At the east side of the long Karteros bay there is the small hill of Paleochora that hosted the Minoan settlement of Amnissos. The name is mentioned as a-mi-mi-so in the Linear B tablets, i.e. the Minoan script. Amnisos findings include a Minoan harbor, several buildings and an outdoor archaic sanctuary, where god Zeus was worshiped. The habitation Amnisos started in the 19th century BC.
According to mythology, while Zeus was still a newborn baby, he had to be carried into the Dikti cave in order to hide from his father, Cronus. But on the way and as he was above Amnisos, his navel dropped here and, threfore, the area was called Omfalio Pedio (Navel Valley) in the ancient times.
The Mansion of the Lilies
At the eastern side of the hill, next to the parking lot of the bustling beach Amnissos, there is located the Minoan mansion of Lilies from thr 16th century BC with murals depicting floral motifs and blooming lilies. It seems to have housed a very important person, maybe the king of Knossos, Minos on his holiday. This villa housed a hall, bathroom, sanctum, kitchen and stone paved areas.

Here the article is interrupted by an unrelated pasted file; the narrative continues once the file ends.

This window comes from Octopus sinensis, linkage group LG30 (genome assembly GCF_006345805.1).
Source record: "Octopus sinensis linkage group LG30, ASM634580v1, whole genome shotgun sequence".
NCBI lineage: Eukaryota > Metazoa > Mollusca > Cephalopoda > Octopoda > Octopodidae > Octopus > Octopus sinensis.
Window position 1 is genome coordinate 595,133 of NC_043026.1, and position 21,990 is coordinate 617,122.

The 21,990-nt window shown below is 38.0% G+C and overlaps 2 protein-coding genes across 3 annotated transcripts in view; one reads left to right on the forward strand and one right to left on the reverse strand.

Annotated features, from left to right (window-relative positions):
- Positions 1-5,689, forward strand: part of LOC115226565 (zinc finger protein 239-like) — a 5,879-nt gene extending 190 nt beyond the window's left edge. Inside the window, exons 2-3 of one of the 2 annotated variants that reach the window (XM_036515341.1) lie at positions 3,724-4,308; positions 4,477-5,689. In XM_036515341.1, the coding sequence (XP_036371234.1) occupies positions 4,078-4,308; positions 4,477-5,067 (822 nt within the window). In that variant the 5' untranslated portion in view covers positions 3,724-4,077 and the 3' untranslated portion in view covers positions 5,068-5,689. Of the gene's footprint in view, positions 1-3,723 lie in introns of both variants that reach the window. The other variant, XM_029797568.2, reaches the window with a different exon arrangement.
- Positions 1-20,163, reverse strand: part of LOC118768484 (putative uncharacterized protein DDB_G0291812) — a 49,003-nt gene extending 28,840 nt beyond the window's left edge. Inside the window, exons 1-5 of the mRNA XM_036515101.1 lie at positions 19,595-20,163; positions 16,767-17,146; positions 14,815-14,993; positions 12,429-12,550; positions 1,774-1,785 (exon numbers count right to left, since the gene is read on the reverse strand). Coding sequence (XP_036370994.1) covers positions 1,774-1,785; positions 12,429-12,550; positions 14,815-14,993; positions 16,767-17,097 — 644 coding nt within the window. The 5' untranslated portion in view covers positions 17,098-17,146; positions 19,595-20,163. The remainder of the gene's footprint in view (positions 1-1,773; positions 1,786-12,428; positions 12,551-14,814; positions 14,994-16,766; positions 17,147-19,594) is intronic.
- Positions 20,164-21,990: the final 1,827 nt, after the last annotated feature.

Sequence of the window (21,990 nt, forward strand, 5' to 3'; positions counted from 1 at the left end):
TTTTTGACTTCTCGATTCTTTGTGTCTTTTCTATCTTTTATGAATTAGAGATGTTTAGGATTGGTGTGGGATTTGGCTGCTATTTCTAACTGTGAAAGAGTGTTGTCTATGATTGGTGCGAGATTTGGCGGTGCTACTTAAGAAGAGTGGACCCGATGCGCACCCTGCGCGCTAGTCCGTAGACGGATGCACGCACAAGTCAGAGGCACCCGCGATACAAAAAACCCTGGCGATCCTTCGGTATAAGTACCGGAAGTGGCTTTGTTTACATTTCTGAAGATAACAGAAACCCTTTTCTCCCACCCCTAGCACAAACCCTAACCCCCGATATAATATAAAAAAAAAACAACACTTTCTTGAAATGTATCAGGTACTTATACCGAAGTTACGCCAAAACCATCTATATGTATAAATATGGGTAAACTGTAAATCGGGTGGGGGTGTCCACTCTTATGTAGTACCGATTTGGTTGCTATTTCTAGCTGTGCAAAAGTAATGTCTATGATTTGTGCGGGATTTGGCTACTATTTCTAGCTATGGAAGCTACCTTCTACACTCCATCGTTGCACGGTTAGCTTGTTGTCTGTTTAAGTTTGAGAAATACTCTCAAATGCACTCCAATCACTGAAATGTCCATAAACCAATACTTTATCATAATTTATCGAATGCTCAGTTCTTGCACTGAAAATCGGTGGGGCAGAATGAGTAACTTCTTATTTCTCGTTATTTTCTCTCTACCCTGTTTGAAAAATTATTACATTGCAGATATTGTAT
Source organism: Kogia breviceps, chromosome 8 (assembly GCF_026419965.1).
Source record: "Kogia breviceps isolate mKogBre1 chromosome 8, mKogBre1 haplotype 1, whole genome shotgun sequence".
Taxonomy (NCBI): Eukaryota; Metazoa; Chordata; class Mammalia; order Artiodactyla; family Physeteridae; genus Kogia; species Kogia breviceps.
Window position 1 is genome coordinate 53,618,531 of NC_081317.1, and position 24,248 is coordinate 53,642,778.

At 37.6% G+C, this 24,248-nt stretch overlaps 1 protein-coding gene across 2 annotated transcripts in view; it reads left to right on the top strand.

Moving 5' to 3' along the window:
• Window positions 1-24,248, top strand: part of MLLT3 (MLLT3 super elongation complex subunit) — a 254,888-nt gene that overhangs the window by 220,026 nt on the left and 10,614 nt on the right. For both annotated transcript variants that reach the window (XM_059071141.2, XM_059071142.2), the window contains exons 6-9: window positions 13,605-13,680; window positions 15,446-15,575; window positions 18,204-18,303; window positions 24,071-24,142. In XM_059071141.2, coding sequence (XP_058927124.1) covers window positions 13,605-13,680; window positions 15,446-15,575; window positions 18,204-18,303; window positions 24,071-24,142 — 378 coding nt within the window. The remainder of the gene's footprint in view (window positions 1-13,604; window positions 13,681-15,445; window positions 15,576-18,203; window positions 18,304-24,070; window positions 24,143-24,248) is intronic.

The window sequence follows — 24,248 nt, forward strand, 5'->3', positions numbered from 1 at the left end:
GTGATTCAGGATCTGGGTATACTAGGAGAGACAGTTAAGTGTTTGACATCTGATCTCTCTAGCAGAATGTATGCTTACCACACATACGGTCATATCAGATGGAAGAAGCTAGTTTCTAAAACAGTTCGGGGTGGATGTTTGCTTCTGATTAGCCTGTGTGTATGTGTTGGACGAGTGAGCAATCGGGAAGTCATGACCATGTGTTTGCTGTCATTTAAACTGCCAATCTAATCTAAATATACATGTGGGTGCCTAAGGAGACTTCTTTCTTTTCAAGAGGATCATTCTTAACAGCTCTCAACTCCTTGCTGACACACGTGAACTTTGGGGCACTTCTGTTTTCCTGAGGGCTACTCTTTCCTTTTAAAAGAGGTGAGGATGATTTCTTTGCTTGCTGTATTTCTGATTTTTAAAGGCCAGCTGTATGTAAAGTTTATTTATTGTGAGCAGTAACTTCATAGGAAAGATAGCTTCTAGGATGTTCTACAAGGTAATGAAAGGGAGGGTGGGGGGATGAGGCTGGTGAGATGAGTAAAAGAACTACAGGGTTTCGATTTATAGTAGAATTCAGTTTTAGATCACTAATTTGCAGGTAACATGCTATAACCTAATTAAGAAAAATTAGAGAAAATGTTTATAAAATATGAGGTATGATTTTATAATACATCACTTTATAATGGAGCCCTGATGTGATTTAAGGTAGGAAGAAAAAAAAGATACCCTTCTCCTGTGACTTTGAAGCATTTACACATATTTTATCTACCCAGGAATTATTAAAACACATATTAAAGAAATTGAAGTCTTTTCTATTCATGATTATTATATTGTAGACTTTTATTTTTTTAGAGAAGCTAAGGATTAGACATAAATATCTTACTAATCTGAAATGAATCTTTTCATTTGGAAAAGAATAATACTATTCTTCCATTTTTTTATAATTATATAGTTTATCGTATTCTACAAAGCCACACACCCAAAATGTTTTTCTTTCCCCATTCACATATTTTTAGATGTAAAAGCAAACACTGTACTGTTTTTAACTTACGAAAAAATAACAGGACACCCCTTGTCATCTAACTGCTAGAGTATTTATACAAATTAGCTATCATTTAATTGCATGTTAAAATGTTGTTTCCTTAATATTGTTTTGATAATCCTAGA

The murals with the lilies probably depict a sacred garden and are the main indication that there were Minoan artificial gardens. This is indicated by the lilies drawn in jagged frames, which probably are artificial ponds. Such ponds are painted in many Egyptian representations of luxurious gardens.
The mansion was destroyed by fire in the 15th century BC, but was abandoned during the 12th century BC. The building was excavated in 1932 by professor Spiros Marinatos, but unfortunately was severely damaged by the German troops during the Second World War.
The sanctuary of Zeus Thenatas
West of Paleochora hill, you will meet the ruins of one of the largest temples of ancient Crete, Temple of Zeus Thenatas. The temple was built in the 7th century BC and operated till the second century AD. Around the temple you will see a strong wall with boulders, a part of which is on the sandy beach. Inside the temple someone can still discern a circular altar.